Skip to main content
- Namibia has only five perennial rivers. They all flow along or cross Namibia's borders.
- The Orange and Kunene rivers flow very strongly at times, delivering torrential flows because they drop steeply to sea level from elevations of 1,600 metres and more. Both can be very muddy, carrying huge sediment loads eroded off their upland catchments. Both are significant to Namibia's welfare. It is the Orange that sorted and exported the best diamonds from Lesotho, South Africa and perhaps Botswana to Namibia, and it is the Kunene that supplies up to 45 per cent of Namibia's electricity and water to about 35 per cent of its population.
- By contrast, waters of the Okavango, Kwando and Zambezi are clear and placid; their catchments are largely composed of deep infertile sands, their headwaters are only a few hundred metres higher than Namibia's northern borders where they enter the country, and they all flow along a gentle gradient before they leave Namibia.
- Apart from occasional contributions by the Fish River to the Orange River, all perennial river waters originate from catchments outside Namibia.
- Namibia has two lake systems (Liambezi and Omadhiya) and one large swamp (Linyanti). Smaller marshes and floodplains fringe the Okavango, Kwando and Zambezi rivers. Ephemeral freshwater wetlands, such as the Nyae Nyae pans around Tsumkwe, Lake Liambezi and pans in the Cuvelai are often extremely productive of plant and animal life.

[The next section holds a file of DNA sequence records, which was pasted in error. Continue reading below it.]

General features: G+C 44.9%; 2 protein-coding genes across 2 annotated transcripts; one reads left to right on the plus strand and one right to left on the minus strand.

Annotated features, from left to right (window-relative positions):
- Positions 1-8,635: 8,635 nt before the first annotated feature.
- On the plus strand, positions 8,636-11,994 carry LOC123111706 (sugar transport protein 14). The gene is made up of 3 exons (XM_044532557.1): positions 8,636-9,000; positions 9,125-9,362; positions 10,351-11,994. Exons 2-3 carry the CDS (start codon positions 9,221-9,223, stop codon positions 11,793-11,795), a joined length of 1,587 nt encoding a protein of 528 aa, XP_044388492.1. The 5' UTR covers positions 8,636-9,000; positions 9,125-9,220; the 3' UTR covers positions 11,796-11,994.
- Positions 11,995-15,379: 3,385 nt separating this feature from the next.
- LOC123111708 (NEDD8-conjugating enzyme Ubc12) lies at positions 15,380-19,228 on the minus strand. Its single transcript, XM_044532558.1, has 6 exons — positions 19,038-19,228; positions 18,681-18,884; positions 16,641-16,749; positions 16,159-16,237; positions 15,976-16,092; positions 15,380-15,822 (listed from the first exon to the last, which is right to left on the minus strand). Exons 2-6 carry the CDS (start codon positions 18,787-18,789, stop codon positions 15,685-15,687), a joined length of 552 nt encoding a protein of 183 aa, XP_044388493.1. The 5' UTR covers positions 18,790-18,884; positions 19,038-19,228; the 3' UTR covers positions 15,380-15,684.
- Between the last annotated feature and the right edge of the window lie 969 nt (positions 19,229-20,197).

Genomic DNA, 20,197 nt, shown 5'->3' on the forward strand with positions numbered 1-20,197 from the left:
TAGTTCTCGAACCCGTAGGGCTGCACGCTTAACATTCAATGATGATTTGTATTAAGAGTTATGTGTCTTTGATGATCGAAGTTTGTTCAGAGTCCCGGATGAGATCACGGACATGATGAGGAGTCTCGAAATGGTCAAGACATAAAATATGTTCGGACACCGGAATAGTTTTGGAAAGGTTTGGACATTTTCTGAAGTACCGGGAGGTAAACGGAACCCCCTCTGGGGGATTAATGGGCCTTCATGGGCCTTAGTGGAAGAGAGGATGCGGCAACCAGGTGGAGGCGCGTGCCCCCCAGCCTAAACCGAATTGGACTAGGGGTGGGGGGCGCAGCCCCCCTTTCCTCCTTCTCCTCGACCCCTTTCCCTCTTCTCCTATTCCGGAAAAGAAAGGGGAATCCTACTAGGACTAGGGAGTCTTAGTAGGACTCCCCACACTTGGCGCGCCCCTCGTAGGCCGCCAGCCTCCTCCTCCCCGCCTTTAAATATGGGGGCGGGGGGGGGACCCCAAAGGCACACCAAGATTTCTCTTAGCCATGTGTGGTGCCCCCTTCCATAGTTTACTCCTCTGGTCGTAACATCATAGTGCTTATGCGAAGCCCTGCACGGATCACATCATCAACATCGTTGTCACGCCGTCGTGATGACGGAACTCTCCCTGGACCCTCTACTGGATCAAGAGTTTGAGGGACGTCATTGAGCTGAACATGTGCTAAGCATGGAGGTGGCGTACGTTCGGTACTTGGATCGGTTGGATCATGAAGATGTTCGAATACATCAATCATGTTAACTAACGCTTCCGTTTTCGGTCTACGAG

- The Cuvelai is a network of about 100 ephemeral channels that flow from Angola into Namibia. They are usually dry, but sporadic floods bring large numbers of fish and water that may eventually flow south into Etosha Pan.
- Pans and springs are mostly complementary in distribution. Pans, porous aquifers and fossil rivers characterise the flat, sandy areas of eastern Namibia, whereas springs, ephemeral rivers and dams typify the water resources of the hilly, rocky central ridge of the country.
- Numerous ephemeral watercourses score Namibia's arid landscape. Short-lived periods of flow recharge groundwater, give new life to seeps and springs and replenish dams. This water supports the trees, shrubs and grasses that delineate these linear oases, which birds and other wildlife in turn make their temporary or permanent habitats.
- All ephemeral rivers that reach the Atlantic Ocean are in the northern half of the coastal plain, with the Kuiseb being the southern-most ephemeral river that occasionally flows to the sea.
- Tens of thousands of boreholes and deep wells have been drilled or dug to access groundwater. Volumes and qualities of water that aquifers provide vary greatly. The most productive aquifers are in the Stampriet area, in and around the Karstveld and in Ohangwena. Many boreholes elsewhere produce lower but useful yields of water that is potable for people and livestock. However, many others were dry or held little water, or the water is of poor quality with high concentrations of salts, sulphates, fluoride or nitrates.
- People in Namibia have used a number of approaches to meet their need for water; some have been used more than others in different parts of the country. Over the years, these have included migrating between water sources; digging wells; storing water in containers, tanks, reservoirs and dams; and channelling, piping, pumping and canalising water from rivers and aquifers. More recently, water is recycled, aquifers are artificially recharged and seawater is desalinated.